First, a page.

In the past few weeks, the wearing (or not wearing) of face masks to slow the spread of the coronavirus has become some sort of national political symbol. And of course the good Lord knows what we need most right now is another political symbol. 

Instead of trying to suss out what philosophical “team” someone is on by what they’re wearing on their face, how about we all just be kind and patient with others! Follow health department directives to the best of our abilities! Respect the rights of businesses to set rules for themselves! Stop assuming the motivations of those we don’t know!

No? Yeah, I knew that seemed too simple. 

If we’re going to put people in categories, let’s at least make them fun ones. Next time you’re out and about, take a look at each kind of face covering. What you see could say a lot about the person wearing it. 

N95 respirator: This is a friendly 68-year-old retired construction worker, probably named Bob or Mike. He likes domestic beer and owns a really nice lawnmower. He’s not sure if the coronavirus is any worse than the flu, but he’s not taking chances. He’s had these things in the back of his garage for years.

Alternately, it’s a 55-year-old woman named Carol. She’s been buying N95s in bulk since three weeks before anyone even heard the word “pandemic.” She has 46 boxes hidden in her neatly organized basement, and she’ll sell you one at a markup that would make Satan blush. Just meet her in the CVS parking lot; don’t tell anyone else you’re coming. She drives the cleanest minivan you ever did see. Carol is ready for COVID-19 because Carol is ready for everything. 

Blue surgical mask: John and Marie are in their mid-80s. They got these from their doctor at one of their regular visits. They are the sweetest couple you know and extremely thrifty. Marie leaves used masks out in the sunshine to “kill the germs” and figures that will make them good for three or four more trips to the store. Marie and John aren’t really worried about the coronavirus, but their kids are, so they humor them.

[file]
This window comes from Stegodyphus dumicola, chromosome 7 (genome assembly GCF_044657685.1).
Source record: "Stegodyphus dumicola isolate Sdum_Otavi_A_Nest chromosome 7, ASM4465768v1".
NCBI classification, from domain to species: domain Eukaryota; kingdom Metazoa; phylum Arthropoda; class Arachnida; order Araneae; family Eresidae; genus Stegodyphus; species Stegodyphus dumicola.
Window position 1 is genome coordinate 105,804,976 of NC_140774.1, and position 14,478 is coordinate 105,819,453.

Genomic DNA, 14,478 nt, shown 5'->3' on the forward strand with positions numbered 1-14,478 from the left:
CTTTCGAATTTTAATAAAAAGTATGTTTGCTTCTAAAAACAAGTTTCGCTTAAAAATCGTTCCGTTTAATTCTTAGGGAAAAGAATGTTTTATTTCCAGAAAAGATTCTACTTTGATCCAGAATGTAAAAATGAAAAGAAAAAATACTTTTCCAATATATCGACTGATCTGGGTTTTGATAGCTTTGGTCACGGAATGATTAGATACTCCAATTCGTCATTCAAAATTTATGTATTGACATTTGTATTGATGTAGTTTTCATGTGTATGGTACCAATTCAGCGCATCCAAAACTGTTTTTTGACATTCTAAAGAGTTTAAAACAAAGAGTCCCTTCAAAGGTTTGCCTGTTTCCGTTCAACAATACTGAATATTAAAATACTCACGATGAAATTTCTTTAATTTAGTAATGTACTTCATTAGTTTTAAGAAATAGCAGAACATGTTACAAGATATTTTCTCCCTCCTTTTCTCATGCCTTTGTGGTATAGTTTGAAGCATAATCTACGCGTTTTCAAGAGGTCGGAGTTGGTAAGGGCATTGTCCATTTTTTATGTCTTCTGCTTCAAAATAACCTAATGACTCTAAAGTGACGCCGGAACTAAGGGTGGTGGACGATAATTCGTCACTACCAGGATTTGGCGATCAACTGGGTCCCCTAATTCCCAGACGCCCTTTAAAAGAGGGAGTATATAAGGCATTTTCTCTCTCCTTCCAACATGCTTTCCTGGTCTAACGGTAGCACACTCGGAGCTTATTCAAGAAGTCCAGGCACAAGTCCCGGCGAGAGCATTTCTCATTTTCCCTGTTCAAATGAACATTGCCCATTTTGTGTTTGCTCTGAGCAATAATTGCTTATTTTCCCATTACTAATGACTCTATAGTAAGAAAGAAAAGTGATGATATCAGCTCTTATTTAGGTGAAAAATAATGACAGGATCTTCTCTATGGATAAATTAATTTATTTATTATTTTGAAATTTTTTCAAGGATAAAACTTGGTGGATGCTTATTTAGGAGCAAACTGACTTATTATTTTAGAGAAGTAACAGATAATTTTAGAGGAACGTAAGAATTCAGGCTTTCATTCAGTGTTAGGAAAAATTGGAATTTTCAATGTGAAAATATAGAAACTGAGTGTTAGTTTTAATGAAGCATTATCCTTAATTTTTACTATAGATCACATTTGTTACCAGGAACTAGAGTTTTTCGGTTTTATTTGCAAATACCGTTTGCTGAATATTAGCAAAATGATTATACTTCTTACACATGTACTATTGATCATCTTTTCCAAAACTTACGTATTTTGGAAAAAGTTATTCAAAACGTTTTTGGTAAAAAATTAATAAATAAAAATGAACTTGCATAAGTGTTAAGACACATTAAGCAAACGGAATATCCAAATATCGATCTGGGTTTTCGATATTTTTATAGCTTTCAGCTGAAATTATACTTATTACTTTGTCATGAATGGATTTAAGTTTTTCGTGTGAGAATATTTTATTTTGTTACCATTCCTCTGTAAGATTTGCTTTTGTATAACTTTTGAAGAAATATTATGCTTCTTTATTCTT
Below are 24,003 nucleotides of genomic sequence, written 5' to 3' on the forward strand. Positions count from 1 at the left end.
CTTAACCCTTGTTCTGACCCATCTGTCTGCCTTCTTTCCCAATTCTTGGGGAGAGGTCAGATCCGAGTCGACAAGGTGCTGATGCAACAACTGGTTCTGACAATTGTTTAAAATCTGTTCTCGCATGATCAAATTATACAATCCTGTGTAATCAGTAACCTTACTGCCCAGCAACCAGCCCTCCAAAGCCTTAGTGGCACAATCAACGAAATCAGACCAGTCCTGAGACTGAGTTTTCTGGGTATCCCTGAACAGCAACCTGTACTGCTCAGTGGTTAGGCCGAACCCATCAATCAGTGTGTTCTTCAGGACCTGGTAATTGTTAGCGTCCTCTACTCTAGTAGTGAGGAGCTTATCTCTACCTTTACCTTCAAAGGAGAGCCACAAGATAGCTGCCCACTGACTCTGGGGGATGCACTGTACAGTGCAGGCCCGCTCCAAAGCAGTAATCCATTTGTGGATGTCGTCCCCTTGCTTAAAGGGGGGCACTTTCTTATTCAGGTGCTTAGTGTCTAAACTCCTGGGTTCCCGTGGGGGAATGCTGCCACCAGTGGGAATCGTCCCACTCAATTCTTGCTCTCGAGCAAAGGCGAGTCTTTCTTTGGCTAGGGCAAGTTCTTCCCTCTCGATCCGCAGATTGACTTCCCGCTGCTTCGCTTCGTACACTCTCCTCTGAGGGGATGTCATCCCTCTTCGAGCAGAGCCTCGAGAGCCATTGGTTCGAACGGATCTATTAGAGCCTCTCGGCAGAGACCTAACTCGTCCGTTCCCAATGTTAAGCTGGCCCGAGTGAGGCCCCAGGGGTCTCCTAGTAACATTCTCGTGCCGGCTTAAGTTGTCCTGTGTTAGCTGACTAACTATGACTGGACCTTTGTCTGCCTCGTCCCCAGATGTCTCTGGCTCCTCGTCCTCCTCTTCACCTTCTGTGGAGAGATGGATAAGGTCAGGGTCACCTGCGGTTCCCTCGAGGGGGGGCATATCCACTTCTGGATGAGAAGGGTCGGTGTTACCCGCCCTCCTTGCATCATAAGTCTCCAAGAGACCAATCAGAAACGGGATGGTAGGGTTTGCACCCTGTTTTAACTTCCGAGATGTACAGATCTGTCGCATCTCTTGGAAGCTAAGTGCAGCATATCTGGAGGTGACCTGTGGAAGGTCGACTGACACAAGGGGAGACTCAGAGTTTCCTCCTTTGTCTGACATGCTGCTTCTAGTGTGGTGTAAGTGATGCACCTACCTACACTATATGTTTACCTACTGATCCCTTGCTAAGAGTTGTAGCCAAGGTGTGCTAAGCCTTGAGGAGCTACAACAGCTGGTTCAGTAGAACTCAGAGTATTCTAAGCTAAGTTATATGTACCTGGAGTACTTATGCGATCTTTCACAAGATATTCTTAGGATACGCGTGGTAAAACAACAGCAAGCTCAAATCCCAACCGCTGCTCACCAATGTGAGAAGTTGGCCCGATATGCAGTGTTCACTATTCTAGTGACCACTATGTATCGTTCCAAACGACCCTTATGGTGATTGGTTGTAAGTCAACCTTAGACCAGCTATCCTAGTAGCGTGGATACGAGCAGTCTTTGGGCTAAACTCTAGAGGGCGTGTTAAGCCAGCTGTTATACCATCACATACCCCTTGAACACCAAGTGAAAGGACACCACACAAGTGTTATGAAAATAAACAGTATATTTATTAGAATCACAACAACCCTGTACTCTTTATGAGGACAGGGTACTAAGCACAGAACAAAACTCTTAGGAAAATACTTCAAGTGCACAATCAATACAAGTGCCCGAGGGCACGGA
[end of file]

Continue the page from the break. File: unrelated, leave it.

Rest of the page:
Or, Brad. Brad, 42, stole his from the doctor’s office at one of his regular visits. He keeps them in his truck and wears them only if he must. He’s heard that smoking protects against COVID-19, and if that’s the case, he’s pretty sure he’ll never die. 

Fun cloth mask with pattern: This is Shannon (late 30s), her three children, and her long-suffering husband, Greg. Both of them feel that wearing a mask is important for public health, but Greg had to put his foot down at the idea of matching masks with embroidered monograms. His has the logo of his favorite football team. The kids’ masks have unicorns or tractors. Shannon has six masks, and all of them match a different outfit. 

This could also be Jane, age 75. Jane is a living saint. She’s personally made more than 600 masks, and her sewing machine is hot to the touch. She doesn’t even really know what COVID-19 is. All she knows is people need her. 

Bandana: Young guy named Alex. He has to wear his mask for work. He’s 25 and invincible. Masks are embarrassing. The bandana means he can look cool and stay employed. 

Alternately, this is Sharon, 63. Don’t mess with her. She doesn’t give a [redacted] what you think. She’s lived through some [also redacted] and she’s not gonna let a virus take her out now. 

Plastic face shield: Frank, 48. Big fan of action movies. Believes COVID-19 was manufactured in a Chinese lab as biological warfare. Might be related to Carol. 

No mask: Larry, 70. Larry thinks all of this is a global hoax meant to usher in a New World Order. It has something to do with 5G and Bill Gates, but it’s not quite clear yet. People who wear masks are weak. He will not wear a mask, and he will not patronize any business that requires one. He’ll send his wife in instead. 

Or Jenna, 30. Jenna has severe claustrophobia and simply can’t mask up without having an attack. She’s soft-spoken and cries when people give her dirty looks. 

Or Chris, 28. Chris can’t remember where he put his mask. Chris can’t remember where he put his keys. Chris doesn’t even remember what day it is. Please don’t yell at him. He’s trying.

Let’s forget the political divide, for once, when it comes to the coronavirus, face coverings or lack thereof. Let’s remember that behind each mask, in each unmasked face, there’s a unique personality and set of circumstances at which we can only guess. Let’s be kind and careful and patient. With everyone. 

Except for Carol. Let’s raid her basement and liberate the N95s. We all know she’ll have more by Tuesday. 

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